Monday, March 2, 2009

Questions for Discussion 8

In the excerpt entitled The New Langauge of Cinema, Lev Monovich discusses the evolution of cinematic representation parallel to technological advancements. In the section The New Temporality: The Loop as Narrative Engine, he discusses the traditional linear narrative of cinema; "In contrast, narrative cinema avoids repetition; like modern Western fiction forms in general, it puts forward a notion of human existence as a linear progression through numerous unique events.”

Monovich then draws on the history of the “loop” in computer applications, computer games, and playback interfaces (QuickTime) and asks the question "Can the loop be a new narrative form appropriate for the computer age?” The idea of the “loop as a new narrative form” could have valid application to the study of architecture and the city, specifically a way to evoke the narrative ability of architecture and the systematic study of the city through progressive “loops,” with each loop adding a new layer of information that is collected then graphically represented. “As the practice of computer programming illustrates, the loop and the sequential progression do not have to be considered mutually exclusive.”

The Loop as Narrative: Architecture

Can the narrative ability of architecture be logically explored in the terms of the loop?
Here are a number of projects that contain the two temporal forms (loop and narrative) and have a somewhat linear circulation flow pattern where the pedestrian moves through the building in sequential progression. It should be noted that Monovich lists the Mobius House in his article as an illustration of his argument.

The Danteum; Guiseppe Terragni; Rome; 1942 (never constructed)

The Kunsthal; OMA; Rotterdam, Netherlands; 1992
Mobius House; UN Studio/Van berkel & Bos; Utrecht, Netherlands; 1998
Pontifical Lateran University Library Extension; King Roselli Architects; Rome, Italy; 2006

The Loop as Narrative: The City
Can the mapping of a city be represented or re-played in loop format (multiple loops) so that thoughtful analysis can occur and evolve? Can a narrative about the city emerge out of these multiple layers or loops? Mapping can be thought of as a layering of information that provokes thought about new relationships so can we begin to represent these layers as audio/visual loops that progressively add more information?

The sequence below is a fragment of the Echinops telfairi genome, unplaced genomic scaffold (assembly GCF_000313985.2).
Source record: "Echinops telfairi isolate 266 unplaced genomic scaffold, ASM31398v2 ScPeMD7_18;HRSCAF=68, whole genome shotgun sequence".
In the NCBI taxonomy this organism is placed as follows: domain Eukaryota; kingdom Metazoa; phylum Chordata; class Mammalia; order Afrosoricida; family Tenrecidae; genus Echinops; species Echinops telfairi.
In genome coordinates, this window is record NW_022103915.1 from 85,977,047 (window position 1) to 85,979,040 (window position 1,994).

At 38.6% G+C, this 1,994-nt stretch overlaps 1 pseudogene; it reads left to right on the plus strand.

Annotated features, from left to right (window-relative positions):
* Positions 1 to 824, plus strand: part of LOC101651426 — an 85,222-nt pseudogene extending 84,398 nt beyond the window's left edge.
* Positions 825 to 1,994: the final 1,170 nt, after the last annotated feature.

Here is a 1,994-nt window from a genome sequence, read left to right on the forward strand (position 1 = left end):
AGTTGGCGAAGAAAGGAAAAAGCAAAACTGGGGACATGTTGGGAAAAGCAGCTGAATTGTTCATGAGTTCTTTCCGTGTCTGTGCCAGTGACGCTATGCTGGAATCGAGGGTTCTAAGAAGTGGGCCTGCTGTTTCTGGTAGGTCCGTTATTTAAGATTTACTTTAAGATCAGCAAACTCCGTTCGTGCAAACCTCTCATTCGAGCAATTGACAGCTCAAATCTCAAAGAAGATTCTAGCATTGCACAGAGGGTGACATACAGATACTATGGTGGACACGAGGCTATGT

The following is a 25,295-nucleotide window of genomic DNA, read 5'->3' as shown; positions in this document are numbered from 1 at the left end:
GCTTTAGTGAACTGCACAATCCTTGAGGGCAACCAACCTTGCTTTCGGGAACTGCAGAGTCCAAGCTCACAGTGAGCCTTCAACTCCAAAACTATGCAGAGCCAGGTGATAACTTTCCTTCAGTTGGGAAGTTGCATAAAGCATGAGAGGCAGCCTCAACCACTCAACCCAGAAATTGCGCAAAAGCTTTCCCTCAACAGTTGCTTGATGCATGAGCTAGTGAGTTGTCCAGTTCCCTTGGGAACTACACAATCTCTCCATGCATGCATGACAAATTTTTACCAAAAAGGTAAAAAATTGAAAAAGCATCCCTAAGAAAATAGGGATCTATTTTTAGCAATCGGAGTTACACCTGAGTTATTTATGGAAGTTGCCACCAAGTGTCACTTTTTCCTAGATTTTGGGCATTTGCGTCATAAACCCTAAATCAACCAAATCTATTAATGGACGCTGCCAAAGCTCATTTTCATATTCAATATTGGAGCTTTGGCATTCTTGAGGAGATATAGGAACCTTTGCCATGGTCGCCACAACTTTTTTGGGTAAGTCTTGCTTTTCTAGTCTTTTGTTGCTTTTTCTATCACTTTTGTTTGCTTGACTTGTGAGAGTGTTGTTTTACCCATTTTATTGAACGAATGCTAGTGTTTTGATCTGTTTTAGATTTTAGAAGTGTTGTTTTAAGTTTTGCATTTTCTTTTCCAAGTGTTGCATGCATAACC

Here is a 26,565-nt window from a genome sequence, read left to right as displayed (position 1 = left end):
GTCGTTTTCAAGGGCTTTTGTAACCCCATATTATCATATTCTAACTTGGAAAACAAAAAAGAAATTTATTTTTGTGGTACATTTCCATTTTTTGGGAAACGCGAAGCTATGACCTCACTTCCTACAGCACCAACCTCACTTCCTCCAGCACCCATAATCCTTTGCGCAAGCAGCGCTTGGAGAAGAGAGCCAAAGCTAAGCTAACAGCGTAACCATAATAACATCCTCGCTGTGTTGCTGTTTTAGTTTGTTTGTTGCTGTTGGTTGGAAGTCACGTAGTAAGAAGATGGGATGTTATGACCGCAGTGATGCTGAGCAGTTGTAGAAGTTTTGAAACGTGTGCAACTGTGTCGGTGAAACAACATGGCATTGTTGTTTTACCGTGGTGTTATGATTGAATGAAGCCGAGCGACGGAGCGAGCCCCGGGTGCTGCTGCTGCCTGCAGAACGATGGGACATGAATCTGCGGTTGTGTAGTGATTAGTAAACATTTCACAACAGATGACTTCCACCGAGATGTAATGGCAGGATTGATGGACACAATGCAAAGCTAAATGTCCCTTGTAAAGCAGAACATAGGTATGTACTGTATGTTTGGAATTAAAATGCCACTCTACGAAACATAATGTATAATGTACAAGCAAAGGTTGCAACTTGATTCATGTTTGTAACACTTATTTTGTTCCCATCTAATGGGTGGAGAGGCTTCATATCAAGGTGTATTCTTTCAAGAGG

The Invisible City: Design in the age of intelligent maps discusses the possibilities of what designers can do with mapping, which can be helpful in thinking of what these “loops” can begin to show. “The act of mapping itself is a process of analysis, discovery, and design. It is a process of finding and giving meaning to information, contextualizing information, and of developing new understandings of the places represented…[mapping can be used for] finding patterns by layering information and letting relationships emerge through the process. As making maps allows relationships and patterns to become intuitively apparent, when data is entered into a GIS, these intuited relationships can be quantitatively verified.”

Lastly, if we begin to think about strategically mapping the city and playing this information back in loops, each loop containing a new layer of information, or maybe just the same information collected at a different time; can we think of these loops as feedback loops that inform the future design of the city? This question goes back to the idea of the city as an emergent organism, that can be studied and learned from, much like computer software or “real-world organisms.” (The Myth of the Ant Queen)

Albert, Saul, Critical Cartography
Manovich, Lev, The New Language of Cinema in the Language of New Media
Varnelis, Kazys and Meisterlin, Leah. The Invisible City: Design in the Age
of Intelligent Maps

(mentioned) The Myth of the Ant Queen from Stephen Johnson's "Emergence: The Connected Lives of Ants, Brains, Cities and Software"

No comments:

Post a Comment